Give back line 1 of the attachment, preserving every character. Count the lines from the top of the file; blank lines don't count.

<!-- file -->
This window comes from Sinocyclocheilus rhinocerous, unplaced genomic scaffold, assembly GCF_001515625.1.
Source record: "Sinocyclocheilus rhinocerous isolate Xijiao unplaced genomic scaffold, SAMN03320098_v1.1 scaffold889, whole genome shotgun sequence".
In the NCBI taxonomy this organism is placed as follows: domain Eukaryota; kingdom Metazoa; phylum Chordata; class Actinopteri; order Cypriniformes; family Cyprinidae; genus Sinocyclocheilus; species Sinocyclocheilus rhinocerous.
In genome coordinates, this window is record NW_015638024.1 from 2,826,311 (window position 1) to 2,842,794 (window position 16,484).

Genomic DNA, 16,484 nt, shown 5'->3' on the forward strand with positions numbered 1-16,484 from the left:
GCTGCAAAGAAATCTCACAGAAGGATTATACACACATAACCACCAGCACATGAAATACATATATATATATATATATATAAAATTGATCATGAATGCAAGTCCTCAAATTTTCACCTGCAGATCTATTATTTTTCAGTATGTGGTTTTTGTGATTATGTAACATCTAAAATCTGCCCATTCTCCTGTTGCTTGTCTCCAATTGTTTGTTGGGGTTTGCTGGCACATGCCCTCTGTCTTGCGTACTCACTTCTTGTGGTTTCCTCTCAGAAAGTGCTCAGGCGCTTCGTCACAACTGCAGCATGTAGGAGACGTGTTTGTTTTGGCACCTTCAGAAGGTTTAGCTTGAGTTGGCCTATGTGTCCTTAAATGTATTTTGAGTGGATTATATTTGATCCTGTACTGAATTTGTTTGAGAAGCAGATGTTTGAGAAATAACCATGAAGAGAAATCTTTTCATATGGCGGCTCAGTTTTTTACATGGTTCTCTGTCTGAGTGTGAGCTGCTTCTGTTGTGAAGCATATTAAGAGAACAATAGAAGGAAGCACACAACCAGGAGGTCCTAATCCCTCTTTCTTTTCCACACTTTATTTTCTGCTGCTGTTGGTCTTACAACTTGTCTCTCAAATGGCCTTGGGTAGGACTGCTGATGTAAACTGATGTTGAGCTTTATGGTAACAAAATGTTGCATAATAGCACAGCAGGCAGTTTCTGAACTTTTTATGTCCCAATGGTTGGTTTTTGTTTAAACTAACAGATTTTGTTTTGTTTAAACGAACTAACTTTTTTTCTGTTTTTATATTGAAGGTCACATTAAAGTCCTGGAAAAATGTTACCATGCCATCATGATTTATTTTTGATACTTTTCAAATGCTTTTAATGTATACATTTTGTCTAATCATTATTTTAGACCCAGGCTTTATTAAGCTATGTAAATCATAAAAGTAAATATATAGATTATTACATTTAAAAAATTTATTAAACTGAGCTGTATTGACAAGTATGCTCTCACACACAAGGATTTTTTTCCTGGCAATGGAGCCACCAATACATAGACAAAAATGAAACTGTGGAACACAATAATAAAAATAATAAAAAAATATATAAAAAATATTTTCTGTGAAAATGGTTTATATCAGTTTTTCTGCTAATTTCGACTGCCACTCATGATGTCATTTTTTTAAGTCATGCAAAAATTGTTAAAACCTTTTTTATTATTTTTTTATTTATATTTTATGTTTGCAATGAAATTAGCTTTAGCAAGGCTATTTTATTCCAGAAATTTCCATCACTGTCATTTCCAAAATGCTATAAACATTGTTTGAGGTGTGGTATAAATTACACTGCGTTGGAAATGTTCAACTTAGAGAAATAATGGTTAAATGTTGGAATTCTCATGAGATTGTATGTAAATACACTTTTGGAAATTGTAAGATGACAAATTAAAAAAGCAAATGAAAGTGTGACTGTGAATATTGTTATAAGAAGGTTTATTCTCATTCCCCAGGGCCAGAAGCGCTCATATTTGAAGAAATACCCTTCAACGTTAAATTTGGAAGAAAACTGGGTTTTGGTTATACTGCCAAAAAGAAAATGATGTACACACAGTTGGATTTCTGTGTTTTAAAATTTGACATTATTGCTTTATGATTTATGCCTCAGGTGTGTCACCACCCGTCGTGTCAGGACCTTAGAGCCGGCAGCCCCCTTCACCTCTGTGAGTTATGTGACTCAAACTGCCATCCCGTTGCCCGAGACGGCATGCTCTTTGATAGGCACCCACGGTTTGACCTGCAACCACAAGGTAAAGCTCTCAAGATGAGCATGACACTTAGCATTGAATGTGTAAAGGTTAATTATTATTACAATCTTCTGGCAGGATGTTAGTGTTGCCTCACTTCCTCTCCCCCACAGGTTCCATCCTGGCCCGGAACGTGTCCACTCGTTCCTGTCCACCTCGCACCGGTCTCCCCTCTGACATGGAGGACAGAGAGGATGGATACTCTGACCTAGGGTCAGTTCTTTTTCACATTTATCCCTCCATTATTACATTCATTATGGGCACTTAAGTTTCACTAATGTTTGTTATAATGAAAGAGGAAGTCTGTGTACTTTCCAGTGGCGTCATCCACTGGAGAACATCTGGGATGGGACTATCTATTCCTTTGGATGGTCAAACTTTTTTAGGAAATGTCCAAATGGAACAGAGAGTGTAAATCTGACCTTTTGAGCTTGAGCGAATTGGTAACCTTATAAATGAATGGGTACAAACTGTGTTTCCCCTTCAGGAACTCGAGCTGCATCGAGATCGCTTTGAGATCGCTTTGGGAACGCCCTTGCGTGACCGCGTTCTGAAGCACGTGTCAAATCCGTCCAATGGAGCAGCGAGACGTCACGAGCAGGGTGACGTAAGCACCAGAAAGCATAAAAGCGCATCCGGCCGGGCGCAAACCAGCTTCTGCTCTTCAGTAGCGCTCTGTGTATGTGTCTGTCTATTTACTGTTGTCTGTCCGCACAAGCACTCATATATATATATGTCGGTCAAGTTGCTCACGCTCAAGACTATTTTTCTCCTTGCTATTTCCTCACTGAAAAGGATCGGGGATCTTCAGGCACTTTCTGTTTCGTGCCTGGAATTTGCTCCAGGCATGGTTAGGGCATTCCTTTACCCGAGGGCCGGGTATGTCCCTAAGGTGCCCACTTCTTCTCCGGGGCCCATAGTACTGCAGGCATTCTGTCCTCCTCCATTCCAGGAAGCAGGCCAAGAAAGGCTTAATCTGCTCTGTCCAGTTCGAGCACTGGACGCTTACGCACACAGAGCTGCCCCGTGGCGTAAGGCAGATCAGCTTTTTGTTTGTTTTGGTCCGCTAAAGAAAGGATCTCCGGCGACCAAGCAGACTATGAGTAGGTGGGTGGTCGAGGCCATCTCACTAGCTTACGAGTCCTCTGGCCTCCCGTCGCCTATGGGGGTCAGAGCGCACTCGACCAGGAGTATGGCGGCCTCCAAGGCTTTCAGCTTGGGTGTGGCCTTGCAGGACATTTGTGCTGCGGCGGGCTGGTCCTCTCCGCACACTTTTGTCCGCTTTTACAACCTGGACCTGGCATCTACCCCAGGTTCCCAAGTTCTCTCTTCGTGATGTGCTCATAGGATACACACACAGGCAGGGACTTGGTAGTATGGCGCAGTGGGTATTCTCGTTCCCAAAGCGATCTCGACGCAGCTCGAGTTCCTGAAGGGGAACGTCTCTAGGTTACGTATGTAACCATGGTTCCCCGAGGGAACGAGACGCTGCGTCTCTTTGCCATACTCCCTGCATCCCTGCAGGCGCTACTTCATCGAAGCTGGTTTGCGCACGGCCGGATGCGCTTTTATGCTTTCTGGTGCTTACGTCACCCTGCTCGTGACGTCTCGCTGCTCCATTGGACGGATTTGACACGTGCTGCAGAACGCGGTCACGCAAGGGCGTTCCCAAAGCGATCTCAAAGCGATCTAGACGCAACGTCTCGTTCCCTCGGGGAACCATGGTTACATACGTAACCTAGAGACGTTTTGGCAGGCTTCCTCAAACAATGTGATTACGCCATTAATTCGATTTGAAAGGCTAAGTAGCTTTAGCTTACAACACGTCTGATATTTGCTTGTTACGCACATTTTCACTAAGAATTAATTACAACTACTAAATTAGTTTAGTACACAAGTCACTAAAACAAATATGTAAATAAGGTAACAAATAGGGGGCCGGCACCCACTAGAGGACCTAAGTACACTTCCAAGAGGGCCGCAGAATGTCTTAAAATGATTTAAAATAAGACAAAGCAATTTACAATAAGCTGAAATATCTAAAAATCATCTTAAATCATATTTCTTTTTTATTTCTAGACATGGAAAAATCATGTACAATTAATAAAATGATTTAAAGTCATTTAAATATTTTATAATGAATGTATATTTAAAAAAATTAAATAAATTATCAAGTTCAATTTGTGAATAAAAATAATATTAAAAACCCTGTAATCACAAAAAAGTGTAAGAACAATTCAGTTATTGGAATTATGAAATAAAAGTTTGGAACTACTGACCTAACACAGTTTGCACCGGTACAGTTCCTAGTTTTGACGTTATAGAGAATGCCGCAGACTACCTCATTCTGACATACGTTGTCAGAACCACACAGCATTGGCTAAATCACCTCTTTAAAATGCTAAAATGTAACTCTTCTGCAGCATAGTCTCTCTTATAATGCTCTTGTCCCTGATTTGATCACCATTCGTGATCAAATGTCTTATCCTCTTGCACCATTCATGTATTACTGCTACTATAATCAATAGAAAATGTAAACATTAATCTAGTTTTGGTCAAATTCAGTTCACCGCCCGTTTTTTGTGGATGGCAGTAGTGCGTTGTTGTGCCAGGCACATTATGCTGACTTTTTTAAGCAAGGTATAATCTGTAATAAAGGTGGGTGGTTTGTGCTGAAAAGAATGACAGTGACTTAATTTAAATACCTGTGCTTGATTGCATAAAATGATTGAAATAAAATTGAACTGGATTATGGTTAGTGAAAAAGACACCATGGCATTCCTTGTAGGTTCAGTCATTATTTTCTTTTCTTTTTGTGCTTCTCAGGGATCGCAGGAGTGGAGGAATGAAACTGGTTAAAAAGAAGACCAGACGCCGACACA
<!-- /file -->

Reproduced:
This window comes from Sinocyclocheilus rhinocerous, unplaced genomic scaffold, assembly GCF_001515625.1.